Higher-priced coking coal is likely to affect the steel industry’s transition to greener production methods along with the value-based pricing of iron ore. Higher-priced coking coal increases the tariff of producing steel via blast furnaces, both in absolute terms and compared to other routes. This typically brings about higher steel prices as raw material prices are undergone. It would also accelerate saving money transition in steelmaking as emerging green technologies, such as hydrogen reduction, would are more competitive in contrast to established production methods sooner. The necessity to reline or rebuild blast furnaces roughly every ten to fifteen years at a price that varies between $100 million and $300 million presents steelmakers with clear decision points, so they will have to measure the expense of emerging technologies, for example hydrogen-based direct reduced iron, and choose to switch their blast furnaces.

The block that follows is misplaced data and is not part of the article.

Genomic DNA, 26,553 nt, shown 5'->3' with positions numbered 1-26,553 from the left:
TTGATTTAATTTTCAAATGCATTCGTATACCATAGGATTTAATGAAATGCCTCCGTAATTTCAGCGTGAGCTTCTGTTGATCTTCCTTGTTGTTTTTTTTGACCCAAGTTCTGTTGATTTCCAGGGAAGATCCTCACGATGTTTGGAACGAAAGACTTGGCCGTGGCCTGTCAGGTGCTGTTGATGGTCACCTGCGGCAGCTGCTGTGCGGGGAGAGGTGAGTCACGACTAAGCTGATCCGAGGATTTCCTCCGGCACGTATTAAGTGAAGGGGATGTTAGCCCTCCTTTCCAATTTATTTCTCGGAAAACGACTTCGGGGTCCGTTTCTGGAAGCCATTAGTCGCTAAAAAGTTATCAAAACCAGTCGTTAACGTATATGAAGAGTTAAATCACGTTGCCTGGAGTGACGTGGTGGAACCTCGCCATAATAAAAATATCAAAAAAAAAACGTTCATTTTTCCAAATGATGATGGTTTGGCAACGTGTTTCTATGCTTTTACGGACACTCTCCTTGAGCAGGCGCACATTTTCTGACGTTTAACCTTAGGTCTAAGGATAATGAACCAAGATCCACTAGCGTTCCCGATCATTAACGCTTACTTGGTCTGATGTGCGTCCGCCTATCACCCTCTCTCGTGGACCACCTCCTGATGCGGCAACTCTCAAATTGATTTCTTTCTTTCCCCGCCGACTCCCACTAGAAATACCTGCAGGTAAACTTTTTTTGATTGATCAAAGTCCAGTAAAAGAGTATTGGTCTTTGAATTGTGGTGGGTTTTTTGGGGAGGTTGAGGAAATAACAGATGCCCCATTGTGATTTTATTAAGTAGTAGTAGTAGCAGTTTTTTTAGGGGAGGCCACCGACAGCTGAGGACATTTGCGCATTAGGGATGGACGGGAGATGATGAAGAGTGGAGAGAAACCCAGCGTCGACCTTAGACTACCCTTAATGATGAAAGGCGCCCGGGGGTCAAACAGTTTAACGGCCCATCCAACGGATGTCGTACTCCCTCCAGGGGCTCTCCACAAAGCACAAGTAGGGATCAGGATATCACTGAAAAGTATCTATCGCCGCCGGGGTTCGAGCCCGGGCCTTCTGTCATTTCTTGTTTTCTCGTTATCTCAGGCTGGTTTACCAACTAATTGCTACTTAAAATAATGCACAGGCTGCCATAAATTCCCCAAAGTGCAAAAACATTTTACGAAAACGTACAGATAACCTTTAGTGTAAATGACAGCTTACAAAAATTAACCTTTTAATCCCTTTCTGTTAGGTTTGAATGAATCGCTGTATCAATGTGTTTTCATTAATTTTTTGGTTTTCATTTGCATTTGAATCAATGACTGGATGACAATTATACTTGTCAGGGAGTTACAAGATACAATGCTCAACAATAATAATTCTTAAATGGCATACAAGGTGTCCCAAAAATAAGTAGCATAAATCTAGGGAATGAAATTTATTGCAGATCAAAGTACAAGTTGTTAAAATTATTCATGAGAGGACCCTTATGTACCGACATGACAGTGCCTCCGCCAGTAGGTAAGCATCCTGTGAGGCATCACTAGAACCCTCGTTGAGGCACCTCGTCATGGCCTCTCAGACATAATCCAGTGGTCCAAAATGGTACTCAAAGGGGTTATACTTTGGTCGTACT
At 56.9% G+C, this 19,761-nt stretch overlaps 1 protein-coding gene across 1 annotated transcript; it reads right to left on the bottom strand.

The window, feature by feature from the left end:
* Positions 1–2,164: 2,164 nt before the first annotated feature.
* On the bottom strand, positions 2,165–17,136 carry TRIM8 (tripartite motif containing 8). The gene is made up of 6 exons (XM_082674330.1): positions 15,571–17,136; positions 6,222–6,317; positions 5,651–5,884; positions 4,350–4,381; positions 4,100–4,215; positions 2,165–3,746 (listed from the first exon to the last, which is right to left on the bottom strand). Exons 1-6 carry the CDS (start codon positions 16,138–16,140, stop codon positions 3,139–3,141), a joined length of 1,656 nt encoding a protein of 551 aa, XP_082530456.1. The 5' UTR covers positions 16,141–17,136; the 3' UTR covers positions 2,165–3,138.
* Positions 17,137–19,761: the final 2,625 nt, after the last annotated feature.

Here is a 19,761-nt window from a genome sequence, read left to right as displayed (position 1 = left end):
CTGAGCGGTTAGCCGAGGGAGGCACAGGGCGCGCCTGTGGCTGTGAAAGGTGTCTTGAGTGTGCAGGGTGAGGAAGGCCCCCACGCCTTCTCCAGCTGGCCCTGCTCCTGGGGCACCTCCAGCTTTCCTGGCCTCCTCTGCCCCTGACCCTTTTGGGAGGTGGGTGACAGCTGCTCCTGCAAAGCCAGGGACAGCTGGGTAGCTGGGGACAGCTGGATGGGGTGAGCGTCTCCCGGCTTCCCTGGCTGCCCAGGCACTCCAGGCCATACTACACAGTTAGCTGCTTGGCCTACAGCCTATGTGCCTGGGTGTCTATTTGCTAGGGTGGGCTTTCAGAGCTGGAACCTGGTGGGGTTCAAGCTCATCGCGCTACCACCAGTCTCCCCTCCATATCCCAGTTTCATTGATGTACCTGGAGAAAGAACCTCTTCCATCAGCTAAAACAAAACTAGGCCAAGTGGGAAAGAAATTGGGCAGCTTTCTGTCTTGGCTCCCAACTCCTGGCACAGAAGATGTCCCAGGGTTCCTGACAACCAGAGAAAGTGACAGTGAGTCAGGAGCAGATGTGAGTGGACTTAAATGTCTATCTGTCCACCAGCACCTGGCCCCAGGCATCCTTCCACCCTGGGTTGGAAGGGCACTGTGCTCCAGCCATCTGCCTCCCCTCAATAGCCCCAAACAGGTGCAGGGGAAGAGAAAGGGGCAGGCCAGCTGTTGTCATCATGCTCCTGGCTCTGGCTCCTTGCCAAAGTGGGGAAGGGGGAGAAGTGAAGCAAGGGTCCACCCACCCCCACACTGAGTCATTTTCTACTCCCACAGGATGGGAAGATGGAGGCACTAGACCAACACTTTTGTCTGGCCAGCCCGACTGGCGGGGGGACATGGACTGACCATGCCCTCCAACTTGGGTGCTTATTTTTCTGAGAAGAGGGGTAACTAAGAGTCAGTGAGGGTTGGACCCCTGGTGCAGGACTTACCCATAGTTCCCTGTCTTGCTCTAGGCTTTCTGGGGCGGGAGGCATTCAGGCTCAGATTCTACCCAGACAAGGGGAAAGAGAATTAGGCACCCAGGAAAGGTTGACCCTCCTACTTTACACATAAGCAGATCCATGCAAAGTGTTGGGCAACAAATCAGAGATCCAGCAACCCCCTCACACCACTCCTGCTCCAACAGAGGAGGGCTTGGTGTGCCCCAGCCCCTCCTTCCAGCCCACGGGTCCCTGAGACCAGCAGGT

Increased coke prices would also affect the value-based pricing of iron ore. Prices for several qualities of iron ore products depend upon their iron content in addition to their chemical (mainly phosphorus, alumina, and silica content) and physical composition (lumps versus fines versus pellets). Lower-quality iron ores want more energy to lessen, bringing about higher coke rates within the blast furnace. Higher coking coal prices improve the cost penalty incurred by steelmakers, bringing about higher price penalties for low-grade iron ores. This could affect overall iron ore price dynamics in 2 other ways, depending on the degree of total iron ore demand. In a scenario, if total interest in iron ore can be met solely with high-grade iron ores, chances are that benchmark iron ore prices will continue steady. However, price discounts for lower-grade ore would increase significantly, potentially pushing producers of the material out of the market. In an alternative scenario, if low-grade ore is needed to meet overall demand, both benchmark iron ore prices and discounts could increase significantly, to ensure that low-grade producers would remain in the market as the marginal suppliers.
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